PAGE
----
Iran, May 19th-29th 2010

The efforts made to organise the International Hot Air Balloon Festival in Shiraz was started two years ago, by hot air balloon pilots of the “Open Europe Skies” association from Krakow. The municipal authorities of Shiraz really wanted to organise the 1st International Hot Air Balloon Festival.

It should be remembered that Iran is ruled by fundamentalist religious groups, not familiar with openness. That’s why our presence and the very hot air balloon flights were suspicious to them. We had fixed “carers” for the entire period of our stay. It was entirely opposite to the cordial reception from the municipal authorities. Immediately after landing at the airport we were welcomed by the mayor at the room designated for official delegations, where we were given fresh fruit and drinks. Each of us received symbolic roses after a short greeting.

“Ordinary” people in the streets were really kind to us. They came to us, talked to us and were keen to start discussions. The openness is particularly visible among young people who speak English fluently and are willing to exchange e-mail addresses.

There were not many Europeans in Shiraz, a city located approximately 1000 kilometres south of Tehran. We landed at our target destination on May 19th. 14 hot air balloons (50 persons) came with us: 11 from Poland, one from Lithuania, Austria and Switzerland (each). Our company was represented by SP- BII “TENT GROUP” team. We have spent 10 days in Iran. The organisers guaranteed a lot of attractions and numerous trips. We have visited:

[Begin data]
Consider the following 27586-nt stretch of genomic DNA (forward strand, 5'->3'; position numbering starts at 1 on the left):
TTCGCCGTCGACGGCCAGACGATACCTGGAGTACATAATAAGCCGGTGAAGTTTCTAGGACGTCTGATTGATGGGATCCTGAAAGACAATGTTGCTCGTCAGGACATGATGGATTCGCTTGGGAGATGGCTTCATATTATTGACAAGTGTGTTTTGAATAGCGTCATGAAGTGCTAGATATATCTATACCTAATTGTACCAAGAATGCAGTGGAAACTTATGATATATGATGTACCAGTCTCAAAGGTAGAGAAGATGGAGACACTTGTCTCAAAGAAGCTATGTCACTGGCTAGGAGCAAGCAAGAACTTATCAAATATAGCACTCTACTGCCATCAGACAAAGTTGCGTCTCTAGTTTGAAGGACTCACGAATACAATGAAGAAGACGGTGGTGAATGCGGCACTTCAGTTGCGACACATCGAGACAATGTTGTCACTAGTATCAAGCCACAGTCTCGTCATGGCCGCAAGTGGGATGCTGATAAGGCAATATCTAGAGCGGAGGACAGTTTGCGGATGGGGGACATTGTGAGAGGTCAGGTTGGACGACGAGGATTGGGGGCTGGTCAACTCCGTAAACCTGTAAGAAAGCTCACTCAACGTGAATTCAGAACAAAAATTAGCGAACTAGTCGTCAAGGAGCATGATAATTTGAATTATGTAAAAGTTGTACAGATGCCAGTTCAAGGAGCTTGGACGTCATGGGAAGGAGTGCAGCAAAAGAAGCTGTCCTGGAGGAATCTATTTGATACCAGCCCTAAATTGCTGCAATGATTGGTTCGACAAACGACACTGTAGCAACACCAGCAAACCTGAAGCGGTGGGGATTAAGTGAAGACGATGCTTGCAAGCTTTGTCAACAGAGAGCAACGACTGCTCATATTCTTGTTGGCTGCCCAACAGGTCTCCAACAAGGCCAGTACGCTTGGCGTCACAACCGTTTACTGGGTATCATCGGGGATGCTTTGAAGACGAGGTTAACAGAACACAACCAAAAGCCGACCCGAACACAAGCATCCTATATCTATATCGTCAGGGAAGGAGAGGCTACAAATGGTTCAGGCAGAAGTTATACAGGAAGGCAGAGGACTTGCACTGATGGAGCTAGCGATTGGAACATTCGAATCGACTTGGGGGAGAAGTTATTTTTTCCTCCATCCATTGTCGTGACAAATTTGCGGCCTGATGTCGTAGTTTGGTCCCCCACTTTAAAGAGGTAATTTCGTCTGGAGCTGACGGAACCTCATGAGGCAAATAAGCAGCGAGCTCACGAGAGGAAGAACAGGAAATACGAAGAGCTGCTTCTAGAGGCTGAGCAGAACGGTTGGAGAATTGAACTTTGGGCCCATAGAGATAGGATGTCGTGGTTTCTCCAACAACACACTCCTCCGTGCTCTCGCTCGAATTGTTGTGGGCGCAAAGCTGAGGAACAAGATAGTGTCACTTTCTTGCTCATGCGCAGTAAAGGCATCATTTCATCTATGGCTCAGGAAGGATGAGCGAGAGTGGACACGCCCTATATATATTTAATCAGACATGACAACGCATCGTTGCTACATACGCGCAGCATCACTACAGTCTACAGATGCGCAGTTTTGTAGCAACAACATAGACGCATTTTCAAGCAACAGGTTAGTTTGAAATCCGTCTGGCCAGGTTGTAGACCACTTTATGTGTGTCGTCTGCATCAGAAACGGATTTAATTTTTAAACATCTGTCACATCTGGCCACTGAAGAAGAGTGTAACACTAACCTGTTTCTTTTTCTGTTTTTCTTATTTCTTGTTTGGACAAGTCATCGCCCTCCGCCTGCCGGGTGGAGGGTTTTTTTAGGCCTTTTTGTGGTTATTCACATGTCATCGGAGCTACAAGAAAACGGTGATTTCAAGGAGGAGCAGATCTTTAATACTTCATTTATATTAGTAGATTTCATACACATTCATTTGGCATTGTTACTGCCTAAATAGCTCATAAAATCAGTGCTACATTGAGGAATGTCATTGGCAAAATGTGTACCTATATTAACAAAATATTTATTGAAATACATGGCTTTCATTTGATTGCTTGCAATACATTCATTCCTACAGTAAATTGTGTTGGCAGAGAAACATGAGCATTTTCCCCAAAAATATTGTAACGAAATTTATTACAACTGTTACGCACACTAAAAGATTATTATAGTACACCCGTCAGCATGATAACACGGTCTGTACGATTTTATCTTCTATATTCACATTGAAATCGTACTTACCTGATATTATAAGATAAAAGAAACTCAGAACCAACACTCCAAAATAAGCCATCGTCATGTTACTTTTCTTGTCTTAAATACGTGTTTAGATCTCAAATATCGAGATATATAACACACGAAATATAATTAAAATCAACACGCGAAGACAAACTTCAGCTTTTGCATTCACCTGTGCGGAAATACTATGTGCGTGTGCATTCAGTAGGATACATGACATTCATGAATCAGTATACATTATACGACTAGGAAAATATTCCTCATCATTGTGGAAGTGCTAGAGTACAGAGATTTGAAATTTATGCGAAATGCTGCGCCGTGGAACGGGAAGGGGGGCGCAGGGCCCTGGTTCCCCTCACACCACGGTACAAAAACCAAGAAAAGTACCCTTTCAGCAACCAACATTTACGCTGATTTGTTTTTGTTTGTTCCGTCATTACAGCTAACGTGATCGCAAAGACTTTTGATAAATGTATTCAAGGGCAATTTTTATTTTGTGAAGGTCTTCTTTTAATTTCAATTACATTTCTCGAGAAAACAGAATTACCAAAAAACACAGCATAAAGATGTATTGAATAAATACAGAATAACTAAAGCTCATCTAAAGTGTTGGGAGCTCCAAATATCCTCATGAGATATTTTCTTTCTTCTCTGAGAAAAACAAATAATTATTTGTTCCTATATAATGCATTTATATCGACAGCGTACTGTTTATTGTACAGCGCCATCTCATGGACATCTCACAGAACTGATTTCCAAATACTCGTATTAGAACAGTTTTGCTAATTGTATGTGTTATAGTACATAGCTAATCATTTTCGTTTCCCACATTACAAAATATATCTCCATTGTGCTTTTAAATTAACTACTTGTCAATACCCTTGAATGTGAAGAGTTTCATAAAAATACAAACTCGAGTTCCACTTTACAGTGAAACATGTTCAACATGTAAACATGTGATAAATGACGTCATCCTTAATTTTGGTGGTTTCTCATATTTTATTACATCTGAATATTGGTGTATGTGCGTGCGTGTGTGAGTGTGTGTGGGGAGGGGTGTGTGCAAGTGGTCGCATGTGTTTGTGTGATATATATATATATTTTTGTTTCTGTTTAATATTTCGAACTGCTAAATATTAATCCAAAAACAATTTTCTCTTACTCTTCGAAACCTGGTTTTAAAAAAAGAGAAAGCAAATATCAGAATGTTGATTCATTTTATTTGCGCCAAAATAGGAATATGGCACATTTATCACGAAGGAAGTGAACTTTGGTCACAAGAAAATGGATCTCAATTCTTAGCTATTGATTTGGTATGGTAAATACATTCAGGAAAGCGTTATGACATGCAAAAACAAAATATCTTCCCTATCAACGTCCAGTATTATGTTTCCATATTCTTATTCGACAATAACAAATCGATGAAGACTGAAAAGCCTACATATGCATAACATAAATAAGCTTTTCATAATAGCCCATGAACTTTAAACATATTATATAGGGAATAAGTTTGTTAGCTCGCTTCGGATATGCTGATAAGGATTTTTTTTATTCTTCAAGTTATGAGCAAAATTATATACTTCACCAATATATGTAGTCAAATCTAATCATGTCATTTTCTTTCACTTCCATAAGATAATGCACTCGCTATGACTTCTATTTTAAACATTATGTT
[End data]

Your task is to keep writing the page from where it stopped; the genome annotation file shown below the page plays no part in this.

– Persepolis (ruins of the seat of the rulers of Persia from 500 BC), Tehran (the former residence-palace of the Shah of Iran), the mountains, the waterfall located 3000 m above sea level, a skiing centre in the very mountains, near the salt lake and, of course, at a market place.

We were supposed to participate in a competition in Iran, but virtually none of the races took place. We only managed to organise a night gala and a show on a tether at the stadium. The security services, the army and representatives of the municipal authorities were the only viewers of the event. We did one flight on the last day of our stay. Immediately before the start it turned out that pilots can only fly if a soldier gets on board. The soldiers had radio stations and weapons in holsters. Some of the pilots decided not to fly. Others regretted their decision. The soldiers opened the parachute flap behind the pilots’ backs, thus forcing the balloons to land, or closed gas valves in the cylinders. They even tried to force the pilots to turn left or right (which is not possible when you are flying a balloon) or land immediately, while there was nothing but city buildings under the balloons. After the odd flight some of the soldiers came to the hotel to apologise for the situation. They said they had received an order to do so.

To sum up then, it is a great success that the balloons flew to that country at all, for the first time in history. The hospitality and friendliness of the people made up for all of the difficult situations with the flights.

Seeing the commitment of Shiraz authorities in organising the Festival we think there is an opportunity to organise such event there in the future. We recommend going to Iran as a tourist. There is no commercial tourism in the country. It is safe provided that you stick to the rules established there.